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Since a few years ago, I've started wearing only black clothing. What started as an experiment in minimalist and evolved into a full-blown obsession. While the intention was to limit the number of choices by color, I started thinking of turning things that didn't come in black, into black, like when I dyed my Dr. Martens shoes.
Since I went down the rabbit hole of power tools for DIY projects, I've become hooked on Japan-made Makita tools.
The only problem—most of the products come only in green. While Makita does offer some popular models in black and other colors, most of the tools I wanted only came in green. I have no hate for the iconic color, but an obsession's an obsession.
And like the resourceful addict that I am, I began looking for ways to change the color of my tools. I finally found a video that seemed feasible for an amateur like me to dye the tools. Apparently, you can dye the plastic of Makita tools.
For those who are interested in doing the same thing, I've decided to write this guide.
I hold no responsibility for any instructions you follow in this guide. If your tool ceases to work, or touch wood, cause injury or death as a result of improper assembly, I will take no responsibility. Please follow this guide at your own risk and seek the advice of a professional if required.
Things you need
- Plastic dye (like SDN Resin Dye if you are in JP or Rit Dye if you are in the US)
- Large pot or fry pan that can hold enough water to completely submerge your tool's casing
- Gas burner or stove
Optional, but probably a good idea to have
- Well-ventilated space
The main component you need is the plastic dye. I used the same dye as the one in the YouTube video I found. I would advise you to get more than you think you need since the dye is not readily available from hardware shops, even the ones for pros. I used five bottles (70ml each) for two tools.
For those who don't live in Japan, I've seen videos like this that demonstrated that you could use the Rit Dye to dye plastic in the same way.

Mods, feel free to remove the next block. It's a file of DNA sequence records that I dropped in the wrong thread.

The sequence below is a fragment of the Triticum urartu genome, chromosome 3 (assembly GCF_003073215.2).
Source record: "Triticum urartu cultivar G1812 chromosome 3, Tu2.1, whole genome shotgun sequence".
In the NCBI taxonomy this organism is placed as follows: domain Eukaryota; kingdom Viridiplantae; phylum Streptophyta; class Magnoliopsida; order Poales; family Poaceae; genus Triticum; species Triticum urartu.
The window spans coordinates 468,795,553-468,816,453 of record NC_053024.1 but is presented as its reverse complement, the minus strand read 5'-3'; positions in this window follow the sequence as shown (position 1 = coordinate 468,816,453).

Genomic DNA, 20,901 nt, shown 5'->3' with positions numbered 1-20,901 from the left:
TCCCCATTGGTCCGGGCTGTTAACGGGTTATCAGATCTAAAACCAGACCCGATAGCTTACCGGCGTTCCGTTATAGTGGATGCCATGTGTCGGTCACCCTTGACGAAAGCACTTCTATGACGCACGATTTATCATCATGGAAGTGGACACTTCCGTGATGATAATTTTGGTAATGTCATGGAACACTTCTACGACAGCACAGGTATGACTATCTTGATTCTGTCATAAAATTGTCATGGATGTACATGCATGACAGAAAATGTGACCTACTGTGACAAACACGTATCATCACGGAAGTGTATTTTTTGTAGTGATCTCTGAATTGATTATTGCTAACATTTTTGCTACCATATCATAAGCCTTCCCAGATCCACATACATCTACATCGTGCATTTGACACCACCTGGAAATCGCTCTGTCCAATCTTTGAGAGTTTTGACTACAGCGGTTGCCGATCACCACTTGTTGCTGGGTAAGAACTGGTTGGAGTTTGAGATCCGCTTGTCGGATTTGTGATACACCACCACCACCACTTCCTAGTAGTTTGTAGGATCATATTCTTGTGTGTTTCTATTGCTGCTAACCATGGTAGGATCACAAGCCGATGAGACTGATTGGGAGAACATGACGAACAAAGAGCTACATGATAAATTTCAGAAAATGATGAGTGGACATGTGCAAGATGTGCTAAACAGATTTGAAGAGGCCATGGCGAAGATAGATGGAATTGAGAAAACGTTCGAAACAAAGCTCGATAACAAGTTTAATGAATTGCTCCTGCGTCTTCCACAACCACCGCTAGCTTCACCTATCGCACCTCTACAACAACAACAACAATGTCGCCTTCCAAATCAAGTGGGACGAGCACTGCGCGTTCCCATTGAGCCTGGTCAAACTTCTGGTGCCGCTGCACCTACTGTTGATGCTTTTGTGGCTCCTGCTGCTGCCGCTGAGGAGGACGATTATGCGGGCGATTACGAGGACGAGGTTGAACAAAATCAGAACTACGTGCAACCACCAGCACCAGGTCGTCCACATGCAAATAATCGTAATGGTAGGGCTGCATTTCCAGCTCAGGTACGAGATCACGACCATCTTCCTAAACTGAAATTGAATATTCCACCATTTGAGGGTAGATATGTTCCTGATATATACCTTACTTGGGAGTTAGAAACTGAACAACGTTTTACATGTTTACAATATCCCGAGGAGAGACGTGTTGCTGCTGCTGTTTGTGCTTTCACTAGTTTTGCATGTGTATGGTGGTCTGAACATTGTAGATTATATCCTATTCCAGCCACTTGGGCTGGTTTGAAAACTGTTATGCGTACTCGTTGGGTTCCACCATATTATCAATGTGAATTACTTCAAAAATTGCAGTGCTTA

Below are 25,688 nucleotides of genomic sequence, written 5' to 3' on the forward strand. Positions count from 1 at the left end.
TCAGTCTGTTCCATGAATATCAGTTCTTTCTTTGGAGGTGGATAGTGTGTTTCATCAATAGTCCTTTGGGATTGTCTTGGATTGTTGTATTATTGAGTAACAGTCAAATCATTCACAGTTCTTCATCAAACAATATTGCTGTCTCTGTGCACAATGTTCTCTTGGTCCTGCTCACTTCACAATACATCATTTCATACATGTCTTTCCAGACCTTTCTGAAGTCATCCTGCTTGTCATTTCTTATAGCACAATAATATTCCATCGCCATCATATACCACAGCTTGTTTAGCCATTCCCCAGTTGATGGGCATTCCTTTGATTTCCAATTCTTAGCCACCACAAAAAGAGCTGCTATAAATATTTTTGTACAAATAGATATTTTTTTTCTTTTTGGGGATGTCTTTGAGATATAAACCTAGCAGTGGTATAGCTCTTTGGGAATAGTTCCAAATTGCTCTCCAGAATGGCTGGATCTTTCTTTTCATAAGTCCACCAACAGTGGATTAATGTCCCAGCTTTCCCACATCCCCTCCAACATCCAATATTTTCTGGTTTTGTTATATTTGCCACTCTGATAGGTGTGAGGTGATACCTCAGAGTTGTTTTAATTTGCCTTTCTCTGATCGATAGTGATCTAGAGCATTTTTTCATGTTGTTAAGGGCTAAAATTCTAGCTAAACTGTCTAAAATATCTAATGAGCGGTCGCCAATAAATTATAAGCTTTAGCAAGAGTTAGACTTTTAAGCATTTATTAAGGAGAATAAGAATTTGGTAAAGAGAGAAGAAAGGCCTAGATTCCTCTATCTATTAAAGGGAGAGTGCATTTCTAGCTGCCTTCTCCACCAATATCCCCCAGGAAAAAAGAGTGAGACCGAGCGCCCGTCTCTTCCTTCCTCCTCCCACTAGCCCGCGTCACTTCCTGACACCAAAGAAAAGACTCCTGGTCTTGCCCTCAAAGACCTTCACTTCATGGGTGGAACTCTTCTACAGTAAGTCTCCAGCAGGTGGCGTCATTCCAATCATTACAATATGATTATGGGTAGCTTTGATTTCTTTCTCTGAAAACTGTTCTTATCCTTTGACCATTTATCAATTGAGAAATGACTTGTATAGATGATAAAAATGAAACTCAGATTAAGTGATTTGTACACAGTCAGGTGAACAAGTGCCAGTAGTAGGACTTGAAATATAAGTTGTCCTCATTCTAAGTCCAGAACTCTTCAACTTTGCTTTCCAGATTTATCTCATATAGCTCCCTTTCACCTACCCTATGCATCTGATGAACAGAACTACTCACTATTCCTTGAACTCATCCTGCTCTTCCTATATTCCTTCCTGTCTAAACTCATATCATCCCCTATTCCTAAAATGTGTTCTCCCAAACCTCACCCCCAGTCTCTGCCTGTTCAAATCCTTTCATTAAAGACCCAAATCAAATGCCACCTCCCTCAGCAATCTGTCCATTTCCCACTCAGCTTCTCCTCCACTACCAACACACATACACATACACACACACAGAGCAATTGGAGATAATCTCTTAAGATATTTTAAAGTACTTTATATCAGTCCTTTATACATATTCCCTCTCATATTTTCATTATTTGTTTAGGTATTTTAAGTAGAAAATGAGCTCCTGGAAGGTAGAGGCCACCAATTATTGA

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How to Dye (Makita) Powertools to Other Colors
Before you begin, I think it goes without saying that the base color of the plastic will affect the results. For example, it won't work if you try to dye something black to yellow. In general, the lighter the start color and the darker the end color, the more effective the dye. I dyed two green Makita tools, an angle grinder, and a cordless inflator to black for this tutorial.
Step 1: Take your tools apart
With a Philips #2 screwdriver, unscrew all the external screws you see. Most of Makita's tools are designed so that the screws are visible, and the casing can be taken apart easily by taking out the screws.
Take a photo of the internal components once you've taken off the top half of the casing. Especially if you are not a pro, I can't emphasize how important this step is. This is so that you know where each component belongs and will prevent yourself from killing yourself out of frustration. While the casing of Makita's tools comes with slots for each component, it isn't self-evident.
Once you've removed the plastic casing, be sure to keep all the internal parts and screws organized so that you can find them when you need to reassemble them.